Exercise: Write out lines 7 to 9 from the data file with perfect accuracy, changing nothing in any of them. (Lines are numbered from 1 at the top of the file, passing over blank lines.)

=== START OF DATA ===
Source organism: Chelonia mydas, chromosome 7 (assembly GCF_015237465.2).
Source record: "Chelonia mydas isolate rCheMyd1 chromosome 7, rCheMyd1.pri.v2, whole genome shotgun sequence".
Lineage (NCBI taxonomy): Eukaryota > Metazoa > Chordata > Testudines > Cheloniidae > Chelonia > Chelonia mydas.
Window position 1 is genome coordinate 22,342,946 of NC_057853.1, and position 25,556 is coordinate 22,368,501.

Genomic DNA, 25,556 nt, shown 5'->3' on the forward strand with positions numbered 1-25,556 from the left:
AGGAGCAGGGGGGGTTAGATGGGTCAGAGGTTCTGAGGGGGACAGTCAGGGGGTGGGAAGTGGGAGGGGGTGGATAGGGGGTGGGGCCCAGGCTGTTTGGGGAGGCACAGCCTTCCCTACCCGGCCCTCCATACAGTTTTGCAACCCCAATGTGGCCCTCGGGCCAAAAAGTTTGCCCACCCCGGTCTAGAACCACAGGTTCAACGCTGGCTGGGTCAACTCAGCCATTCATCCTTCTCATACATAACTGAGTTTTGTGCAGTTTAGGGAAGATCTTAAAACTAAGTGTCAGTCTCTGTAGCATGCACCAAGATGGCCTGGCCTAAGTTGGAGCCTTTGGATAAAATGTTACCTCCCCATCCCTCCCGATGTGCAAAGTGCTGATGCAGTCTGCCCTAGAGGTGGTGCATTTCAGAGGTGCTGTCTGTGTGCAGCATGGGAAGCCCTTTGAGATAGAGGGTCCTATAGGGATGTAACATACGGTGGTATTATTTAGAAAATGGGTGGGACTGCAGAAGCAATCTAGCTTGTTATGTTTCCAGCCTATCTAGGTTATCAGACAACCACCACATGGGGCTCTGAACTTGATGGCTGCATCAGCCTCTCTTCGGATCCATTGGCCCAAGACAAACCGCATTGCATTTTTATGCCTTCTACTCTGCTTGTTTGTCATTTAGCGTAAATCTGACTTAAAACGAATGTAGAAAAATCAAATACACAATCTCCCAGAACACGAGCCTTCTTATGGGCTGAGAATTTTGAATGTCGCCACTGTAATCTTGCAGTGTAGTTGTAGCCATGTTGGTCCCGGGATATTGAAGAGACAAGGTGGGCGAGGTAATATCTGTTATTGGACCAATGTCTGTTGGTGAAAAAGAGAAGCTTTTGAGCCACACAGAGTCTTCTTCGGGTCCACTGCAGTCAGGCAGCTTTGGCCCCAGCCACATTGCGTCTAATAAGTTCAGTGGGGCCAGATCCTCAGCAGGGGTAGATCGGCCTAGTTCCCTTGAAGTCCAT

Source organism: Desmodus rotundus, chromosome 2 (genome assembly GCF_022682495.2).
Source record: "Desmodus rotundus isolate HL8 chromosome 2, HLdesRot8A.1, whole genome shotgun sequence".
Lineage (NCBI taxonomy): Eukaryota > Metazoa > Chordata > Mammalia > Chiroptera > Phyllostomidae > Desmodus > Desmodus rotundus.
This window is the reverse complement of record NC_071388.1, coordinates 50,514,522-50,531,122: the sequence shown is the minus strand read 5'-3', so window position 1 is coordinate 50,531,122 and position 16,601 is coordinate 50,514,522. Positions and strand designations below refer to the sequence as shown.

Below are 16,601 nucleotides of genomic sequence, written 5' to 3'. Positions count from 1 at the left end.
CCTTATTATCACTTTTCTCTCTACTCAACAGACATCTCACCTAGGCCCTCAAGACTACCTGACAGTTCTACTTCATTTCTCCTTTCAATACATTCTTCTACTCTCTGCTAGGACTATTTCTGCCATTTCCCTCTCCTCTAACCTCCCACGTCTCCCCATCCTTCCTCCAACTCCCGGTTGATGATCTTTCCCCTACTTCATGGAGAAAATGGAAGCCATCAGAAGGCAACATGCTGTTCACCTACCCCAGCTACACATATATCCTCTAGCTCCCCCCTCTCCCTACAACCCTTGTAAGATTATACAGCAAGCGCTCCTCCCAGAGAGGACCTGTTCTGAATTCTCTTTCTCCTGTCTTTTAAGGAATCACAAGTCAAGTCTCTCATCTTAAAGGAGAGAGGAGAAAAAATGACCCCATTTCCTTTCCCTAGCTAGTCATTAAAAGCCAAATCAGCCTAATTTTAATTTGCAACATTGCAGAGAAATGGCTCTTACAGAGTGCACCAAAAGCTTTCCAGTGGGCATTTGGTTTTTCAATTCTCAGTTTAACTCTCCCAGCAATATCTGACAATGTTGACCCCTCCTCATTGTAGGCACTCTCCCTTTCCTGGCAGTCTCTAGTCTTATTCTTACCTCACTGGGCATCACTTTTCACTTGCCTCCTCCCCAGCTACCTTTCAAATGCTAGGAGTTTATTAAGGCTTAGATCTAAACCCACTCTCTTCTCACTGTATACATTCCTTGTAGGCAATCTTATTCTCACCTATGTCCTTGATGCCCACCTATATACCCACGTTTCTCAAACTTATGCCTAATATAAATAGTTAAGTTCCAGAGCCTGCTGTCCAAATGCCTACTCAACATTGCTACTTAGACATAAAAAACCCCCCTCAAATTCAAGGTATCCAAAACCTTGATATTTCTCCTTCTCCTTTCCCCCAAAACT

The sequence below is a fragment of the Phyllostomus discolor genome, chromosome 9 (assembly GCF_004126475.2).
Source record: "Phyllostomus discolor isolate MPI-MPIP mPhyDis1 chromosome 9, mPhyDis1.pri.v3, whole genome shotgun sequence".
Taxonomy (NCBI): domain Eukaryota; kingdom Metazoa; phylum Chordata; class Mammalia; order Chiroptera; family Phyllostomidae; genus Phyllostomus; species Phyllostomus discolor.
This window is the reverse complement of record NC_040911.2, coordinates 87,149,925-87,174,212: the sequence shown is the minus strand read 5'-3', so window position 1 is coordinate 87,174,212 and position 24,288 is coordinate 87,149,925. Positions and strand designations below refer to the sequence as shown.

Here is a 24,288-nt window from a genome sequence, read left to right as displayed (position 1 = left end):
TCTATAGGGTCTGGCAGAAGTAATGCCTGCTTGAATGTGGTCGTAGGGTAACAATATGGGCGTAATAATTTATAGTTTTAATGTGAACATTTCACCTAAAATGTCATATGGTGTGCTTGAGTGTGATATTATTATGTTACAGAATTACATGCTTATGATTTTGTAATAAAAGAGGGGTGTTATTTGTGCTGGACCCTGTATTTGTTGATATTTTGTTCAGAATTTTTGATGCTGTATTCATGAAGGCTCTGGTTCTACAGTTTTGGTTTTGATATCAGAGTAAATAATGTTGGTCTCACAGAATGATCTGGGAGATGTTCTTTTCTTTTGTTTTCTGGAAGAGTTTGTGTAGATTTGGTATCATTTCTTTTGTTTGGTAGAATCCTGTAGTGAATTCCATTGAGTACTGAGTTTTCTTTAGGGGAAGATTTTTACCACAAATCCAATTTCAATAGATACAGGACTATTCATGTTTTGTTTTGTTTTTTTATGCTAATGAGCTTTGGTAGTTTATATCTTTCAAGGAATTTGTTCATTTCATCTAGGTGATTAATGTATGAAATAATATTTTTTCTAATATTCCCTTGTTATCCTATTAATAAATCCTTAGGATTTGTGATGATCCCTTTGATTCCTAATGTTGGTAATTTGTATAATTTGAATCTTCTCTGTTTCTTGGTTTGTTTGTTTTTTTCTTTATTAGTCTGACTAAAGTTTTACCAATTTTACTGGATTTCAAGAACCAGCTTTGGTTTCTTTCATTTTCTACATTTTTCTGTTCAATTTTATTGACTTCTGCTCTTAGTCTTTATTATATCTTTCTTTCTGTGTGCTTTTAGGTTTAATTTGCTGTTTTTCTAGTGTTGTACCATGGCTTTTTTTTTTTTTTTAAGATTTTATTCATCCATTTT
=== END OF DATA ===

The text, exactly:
Source organism: Desmodus rotundus, chromosome 2 (genome assembly GCF_022682495.2).
Source record: "Desmodus rotundus isolate HL8 chromosome 2, HLdesRot8A.1, whole genome shotgun sequence".
Lineage (NCBI taxonomy): Eukaryota > Metazoa > Chordata > Mammalia > Chiroptera > Phyllostomidae > Desmodus > Desmodus rotundus.